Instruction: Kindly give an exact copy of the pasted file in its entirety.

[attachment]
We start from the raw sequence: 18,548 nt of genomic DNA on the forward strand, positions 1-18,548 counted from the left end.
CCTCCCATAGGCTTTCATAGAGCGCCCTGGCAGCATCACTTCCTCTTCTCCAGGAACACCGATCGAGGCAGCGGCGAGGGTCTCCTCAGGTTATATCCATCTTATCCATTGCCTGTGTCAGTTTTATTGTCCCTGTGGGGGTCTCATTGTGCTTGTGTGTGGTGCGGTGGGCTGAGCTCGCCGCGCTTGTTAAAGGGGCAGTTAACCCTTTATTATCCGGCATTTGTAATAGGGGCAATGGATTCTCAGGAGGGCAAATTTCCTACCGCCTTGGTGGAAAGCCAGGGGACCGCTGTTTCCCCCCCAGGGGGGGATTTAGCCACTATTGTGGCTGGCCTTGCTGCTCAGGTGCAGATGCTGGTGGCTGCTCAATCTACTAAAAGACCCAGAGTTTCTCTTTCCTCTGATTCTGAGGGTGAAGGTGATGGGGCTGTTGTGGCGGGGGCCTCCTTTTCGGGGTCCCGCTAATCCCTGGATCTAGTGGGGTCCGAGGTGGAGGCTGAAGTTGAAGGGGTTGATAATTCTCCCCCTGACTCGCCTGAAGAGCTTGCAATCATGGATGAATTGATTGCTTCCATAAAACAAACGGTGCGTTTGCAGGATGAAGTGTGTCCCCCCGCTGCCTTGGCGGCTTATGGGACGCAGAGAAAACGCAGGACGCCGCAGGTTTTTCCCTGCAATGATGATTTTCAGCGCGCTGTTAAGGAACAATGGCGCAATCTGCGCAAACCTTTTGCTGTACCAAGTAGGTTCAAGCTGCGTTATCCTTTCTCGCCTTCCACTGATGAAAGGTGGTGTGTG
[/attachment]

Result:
We start from the raw sequence: 18,548 nt of genomic DNA on the forward strand, positions 1-18,548 counted from the left end.
CCTCCCATAGGCTTTCATAGAGCGCCCTGGCAGCATCACTTCCTCTTCTCCAGGAACACCGATCGAGGCAGCGGCGAGGGTCTCCTCAGGTTATATCCATCTTATCCATTGCCTGTGTCAGTTTTATTGTCCCTGTGGGGGTCTCATTGTGCTTGTGTGTGGTGCGGTGGGCTGAGCTCGCCGCGCTTGTTAAAGGGGCAGTTAACCCTTTATTATCCGGCATTTGTAATAGGGGCAATGGATTCTCAGGAGGGCAAATTTCCTACCGCCTTGGTGGAAAGCCAGGGGACCGCTGTTTCCCCCCCAGGGGGGGATTTAGCCACTATTGTGGCTGGCCTTGCTGCTCAGGTGCAGATGCTGGTGGCTGCTCAATCTACTAAAAGACCCAGAGTTTCTCTTTCCTCTGATTCTGAGGGTGAAGGTGATGGGGCTGTTGTGGCGGGGGCCTCCTTTTCGGGGTCCCGCTAATCCCTGGATCTAGTGGGGTCCGAGGTGGAGGCTGAAGTTGAAGGGGTTGATAATTCTCCCCCTGACTCGCCTGAAGAGCTTGCAATCATGGATGAATTGATTGCTTCCATAAAACAAACGGTGCGTTTGCAGGATGAAGTGTGTCCCCCCGCTGCCTTGGCGGCTTATGGGACGCAGAGAAAACGCAGGACGCCGCAGGTTTTTCCCTGCAATGATGATTTTCAGCGCGCTGTTAAGGAACAATGGCGCAATCTGCGCAAACCTTTTGCTGTACCAAGTAGGTTCAAGCTGCGTTATCCTTTCTCGCCTTCCACTGATGAAAGGTGGTGTGTG